Documents for your Wedding in Puglia
To make your Italian wedding legally binding you will need to have a civil ceremony (or at least register your union without a civil ceremony) at an Italian Town Hall or official venue. Whether you intend to have a symbolic, Jewish or Catholic ceremony you will still need the following documents in order to register your marriage and make it internationally legally binding.
Documents to be obtained in Germany
Obtain a certificate of “Legal Capacity to Contract Marriage” also called a certificate of “Free Status” or Ehefahigkeitszeugnis, which is issued at your local municipal Registry Office or Town Hall (Standesamt). The document must be on an official form which is multilingual. An Ehefahigkeitszeugnis is valid for 3 month from date of issue.
Documents you will need to submit to obtain your Ehefahigkeitszeugnis
– Valid pasport or I.D. card (Personalausweis)
– Birth certificate
– Registration Card
– Birth certificates of both the spouses
If either of the spouses has previously been married then you will need the divorce certificate or death certificate of the previous spouse.
The above documents should be translated into Italian and authenticated. Contact your local Italian Consulate or Embassy in Germany to find authorized translators and any additional requirements. When you travel to Italy bring the above mentioned documents in both their original and translated versions.
Documents to be obtained in Italy
Once in Italy the Town Hall where your marriage will be registered may require you to make a declaration that you are willing and able (legally) to wed.
All the documents will have to be ready and sent to the Italian bishop of reference AT LEAST 2-3 months before the wedding.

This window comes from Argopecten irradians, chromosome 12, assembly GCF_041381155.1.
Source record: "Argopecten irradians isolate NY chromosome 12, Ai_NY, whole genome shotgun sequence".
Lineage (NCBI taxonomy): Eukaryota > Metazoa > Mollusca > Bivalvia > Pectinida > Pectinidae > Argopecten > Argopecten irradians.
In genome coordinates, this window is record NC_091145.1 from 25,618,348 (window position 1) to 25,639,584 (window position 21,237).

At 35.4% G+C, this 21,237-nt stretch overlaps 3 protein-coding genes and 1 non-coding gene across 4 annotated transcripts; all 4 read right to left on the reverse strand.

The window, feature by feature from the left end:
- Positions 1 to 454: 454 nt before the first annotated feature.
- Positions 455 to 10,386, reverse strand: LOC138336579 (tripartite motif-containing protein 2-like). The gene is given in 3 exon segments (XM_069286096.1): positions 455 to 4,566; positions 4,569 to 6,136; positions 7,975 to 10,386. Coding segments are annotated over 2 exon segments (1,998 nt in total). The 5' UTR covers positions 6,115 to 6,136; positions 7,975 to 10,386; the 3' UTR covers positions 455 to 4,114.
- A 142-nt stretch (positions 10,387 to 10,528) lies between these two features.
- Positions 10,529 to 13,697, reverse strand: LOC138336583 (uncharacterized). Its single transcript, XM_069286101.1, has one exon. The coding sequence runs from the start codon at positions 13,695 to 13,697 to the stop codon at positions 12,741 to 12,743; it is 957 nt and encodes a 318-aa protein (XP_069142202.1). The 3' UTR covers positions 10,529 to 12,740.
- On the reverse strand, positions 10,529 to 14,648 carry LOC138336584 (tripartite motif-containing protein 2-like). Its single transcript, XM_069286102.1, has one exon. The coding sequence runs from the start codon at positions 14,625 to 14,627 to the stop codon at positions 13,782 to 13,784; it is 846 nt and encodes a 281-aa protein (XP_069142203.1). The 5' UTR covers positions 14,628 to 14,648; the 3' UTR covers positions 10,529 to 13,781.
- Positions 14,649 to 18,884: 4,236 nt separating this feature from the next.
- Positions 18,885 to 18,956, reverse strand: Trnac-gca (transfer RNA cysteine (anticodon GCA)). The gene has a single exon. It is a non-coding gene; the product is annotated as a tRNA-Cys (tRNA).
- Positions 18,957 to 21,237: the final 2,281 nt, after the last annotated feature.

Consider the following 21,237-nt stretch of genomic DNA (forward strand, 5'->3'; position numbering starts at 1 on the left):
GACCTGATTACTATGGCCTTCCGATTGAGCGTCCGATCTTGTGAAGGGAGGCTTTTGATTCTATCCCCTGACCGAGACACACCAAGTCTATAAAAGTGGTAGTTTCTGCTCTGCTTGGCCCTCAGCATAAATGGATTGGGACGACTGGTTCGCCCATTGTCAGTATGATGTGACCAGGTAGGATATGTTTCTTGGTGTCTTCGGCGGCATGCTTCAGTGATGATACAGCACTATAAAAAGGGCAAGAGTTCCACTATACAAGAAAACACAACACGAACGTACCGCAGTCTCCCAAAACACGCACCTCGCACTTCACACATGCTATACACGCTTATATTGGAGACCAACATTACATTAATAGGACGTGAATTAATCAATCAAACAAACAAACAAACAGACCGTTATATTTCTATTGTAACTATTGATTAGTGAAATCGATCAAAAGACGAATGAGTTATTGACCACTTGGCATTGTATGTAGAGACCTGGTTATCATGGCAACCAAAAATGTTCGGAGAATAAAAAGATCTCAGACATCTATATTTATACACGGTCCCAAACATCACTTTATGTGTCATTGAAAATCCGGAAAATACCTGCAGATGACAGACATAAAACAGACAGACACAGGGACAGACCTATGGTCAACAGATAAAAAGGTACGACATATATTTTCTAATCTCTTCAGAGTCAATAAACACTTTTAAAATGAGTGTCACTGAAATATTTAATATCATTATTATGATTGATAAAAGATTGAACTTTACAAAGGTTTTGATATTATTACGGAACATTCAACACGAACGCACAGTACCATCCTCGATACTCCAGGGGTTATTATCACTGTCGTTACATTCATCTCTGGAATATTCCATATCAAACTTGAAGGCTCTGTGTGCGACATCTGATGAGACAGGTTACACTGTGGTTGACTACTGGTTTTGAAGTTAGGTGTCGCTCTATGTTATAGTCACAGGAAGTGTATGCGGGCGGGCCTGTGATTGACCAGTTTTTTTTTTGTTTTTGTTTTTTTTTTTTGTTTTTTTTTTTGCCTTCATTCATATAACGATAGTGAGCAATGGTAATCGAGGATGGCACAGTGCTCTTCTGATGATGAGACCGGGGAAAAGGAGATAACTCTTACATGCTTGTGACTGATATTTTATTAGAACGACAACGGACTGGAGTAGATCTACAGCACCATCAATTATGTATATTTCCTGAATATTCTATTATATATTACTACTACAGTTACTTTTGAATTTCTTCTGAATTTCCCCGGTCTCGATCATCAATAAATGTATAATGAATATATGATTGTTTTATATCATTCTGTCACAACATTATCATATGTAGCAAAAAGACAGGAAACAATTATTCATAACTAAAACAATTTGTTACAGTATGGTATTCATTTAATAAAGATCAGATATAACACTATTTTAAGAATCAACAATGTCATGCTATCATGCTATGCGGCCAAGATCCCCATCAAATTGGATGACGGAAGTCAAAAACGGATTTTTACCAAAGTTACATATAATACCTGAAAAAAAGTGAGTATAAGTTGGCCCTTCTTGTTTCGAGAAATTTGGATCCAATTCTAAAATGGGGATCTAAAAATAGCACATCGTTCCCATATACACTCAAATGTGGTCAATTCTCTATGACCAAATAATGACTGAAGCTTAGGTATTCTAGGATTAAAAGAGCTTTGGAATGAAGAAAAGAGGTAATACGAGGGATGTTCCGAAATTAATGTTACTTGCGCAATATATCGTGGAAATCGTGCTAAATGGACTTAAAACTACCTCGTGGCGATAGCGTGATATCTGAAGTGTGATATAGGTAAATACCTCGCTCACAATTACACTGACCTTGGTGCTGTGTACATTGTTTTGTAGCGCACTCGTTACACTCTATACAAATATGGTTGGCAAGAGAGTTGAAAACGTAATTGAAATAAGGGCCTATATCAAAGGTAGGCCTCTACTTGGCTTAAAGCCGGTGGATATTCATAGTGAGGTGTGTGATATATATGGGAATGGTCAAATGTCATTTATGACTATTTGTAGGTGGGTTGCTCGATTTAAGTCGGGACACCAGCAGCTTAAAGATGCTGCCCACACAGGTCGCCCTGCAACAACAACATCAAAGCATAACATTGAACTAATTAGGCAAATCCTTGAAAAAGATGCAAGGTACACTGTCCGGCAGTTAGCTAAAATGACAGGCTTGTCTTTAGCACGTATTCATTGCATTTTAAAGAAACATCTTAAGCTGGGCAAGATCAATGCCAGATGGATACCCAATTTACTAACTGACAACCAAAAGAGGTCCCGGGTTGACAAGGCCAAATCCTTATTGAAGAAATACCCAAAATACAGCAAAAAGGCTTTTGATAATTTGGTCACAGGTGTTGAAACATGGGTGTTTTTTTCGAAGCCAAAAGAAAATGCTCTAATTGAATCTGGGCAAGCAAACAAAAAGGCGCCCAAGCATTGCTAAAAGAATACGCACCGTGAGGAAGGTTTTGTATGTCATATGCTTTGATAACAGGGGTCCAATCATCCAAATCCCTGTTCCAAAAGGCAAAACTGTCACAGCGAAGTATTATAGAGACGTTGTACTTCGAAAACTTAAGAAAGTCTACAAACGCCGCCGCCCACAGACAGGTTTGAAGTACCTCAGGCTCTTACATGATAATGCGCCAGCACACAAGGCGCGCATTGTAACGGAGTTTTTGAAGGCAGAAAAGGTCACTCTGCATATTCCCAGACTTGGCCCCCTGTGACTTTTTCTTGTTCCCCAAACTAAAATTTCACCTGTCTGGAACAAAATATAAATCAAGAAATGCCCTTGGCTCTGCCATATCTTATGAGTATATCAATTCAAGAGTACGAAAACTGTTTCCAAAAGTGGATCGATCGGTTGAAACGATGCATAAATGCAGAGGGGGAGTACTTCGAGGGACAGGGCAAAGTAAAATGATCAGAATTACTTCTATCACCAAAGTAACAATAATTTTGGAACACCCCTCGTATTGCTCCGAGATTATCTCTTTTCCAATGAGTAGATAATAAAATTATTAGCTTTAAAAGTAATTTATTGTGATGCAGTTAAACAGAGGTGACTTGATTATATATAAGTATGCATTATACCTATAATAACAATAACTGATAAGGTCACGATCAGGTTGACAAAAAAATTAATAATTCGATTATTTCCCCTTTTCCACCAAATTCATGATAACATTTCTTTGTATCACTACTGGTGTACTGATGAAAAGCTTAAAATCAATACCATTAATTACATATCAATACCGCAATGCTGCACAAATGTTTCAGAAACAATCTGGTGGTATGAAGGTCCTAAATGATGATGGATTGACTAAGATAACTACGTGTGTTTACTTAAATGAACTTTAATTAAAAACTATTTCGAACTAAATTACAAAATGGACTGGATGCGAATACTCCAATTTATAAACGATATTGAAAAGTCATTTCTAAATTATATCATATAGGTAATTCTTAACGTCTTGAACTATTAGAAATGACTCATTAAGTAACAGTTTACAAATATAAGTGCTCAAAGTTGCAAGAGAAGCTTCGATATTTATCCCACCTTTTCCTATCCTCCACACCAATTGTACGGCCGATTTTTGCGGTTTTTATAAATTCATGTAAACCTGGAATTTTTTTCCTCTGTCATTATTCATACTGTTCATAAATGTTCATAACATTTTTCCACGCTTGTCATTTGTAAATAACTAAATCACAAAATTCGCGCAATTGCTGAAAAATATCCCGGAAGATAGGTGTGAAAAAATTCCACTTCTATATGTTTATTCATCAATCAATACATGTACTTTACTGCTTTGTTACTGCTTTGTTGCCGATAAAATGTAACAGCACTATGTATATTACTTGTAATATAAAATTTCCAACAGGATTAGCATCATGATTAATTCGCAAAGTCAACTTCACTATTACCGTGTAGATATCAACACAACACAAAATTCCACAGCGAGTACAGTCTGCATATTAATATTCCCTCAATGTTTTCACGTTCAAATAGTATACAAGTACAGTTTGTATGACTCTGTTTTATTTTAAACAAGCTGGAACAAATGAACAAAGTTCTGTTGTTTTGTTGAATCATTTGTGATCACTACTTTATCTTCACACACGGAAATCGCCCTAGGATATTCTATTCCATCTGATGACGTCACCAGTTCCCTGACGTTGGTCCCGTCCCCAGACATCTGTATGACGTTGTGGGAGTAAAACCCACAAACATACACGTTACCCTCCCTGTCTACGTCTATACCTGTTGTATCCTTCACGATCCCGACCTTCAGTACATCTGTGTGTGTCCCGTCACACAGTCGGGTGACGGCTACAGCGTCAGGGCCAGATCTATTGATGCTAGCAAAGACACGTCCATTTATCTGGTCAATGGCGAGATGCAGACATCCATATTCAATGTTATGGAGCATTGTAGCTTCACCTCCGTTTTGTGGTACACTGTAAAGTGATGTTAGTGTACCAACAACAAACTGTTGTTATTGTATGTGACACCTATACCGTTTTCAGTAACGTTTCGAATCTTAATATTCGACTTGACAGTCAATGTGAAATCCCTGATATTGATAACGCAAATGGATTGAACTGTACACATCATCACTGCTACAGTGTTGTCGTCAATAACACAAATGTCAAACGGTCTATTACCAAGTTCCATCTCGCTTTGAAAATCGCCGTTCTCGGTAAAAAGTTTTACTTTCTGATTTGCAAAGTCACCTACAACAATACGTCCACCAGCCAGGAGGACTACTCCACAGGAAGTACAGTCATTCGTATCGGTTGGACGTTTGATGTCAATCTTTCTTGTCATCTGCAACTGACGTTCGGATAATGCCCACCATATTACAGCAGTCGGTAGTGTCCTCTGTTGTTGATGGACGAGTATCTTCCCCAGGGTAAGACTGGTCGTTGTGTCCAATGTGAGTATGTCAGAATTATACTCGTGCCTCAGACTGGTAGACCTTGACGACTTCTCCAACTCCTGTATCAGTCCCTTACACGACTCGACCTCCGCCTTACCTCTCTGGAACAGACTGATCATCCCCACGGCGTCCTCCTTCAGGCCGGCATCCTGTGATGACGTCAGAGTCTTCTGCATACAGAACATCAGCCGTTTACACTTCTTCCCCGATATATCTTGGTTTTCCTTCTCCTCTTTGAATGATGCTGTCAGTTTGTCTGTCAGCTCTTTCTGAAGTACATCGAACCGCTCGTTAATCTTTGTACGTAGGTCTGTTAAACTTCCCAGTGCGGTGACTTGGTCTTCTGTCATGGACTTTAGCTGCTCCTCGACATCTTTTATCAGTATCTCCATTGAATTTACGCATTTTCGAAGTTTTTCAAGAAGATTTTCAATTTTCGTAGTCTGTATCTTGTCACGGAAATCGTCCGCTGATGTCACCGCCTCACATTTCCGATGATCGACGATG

Documents Required for German Citizens Jewish Wedding in Italy
For your Jewish wedding to be legally recognized you will need the above mentioned documents for a civil registration of your union in Italy. For your wedding to be legal under Jewish law you will need the following documents:
– A letter from your local Rabbi in Germany stating that you are both Jewish and free to marry.
– Jewish divorce/annulment, death certificate of previous spouse.
– Bride’s Ketubah and the groom’s parent’s Ketubah.
– Certificate attesting that you have attended pre-cana classes.
– Certificate attesting that the bride has being to the ritual baths and performed the mikvah mitzvah not more than 4 days before the wedding. This can also be done in Italy.
Documents Required for German Citizens Catholic Wedding in Italy
– Baptism, first communion and confirmation certificates of both bride and groom.
– Certificate proving that you have taken a pre-marital course.
– A letter from your local priest stating his approval and that you are active members of the church community and naming the venue for your wedding.
– A letter (Nihil Obstat – Nulla Osta) from the Bishop in Germany closest to your place of residence authorizing the wedding, stating there is no legal or religious reason for you not to wed and naming the venue and date of your wedding.
– A prenuptial Inquiry Form must be filled out by the couple, together with their priest and stamped and signed by the local Bishop’s office in Germany.
For a Catholic wedding in Italy a formal certificate of annulment is required if you have previously been married.
If one of the spouses is not Catholic a “Permission of mixed religion” must be obtained from your Bishop in Germany and sealed and stamped by the local Bishop’s office.
All the documents need to be translated into Italian.
Israeli Couples Wishing to Get Married in Italy Should Be Aware Of The Fact That…
Unfortunately the Consulate of Israel does NOT issue a Nulla Osta to the marriage to Israeli citizens, and the documentation released by the registrar in Israel is not enough to get married in Italy. The only alternative is to apply for a special permit at an Italian Court, BUT this can only be requested if the Israeli citizen is also RESIDENTin Italy, in any other case an Israeli citizen cannot get married in Italy with a legally binding ceremony.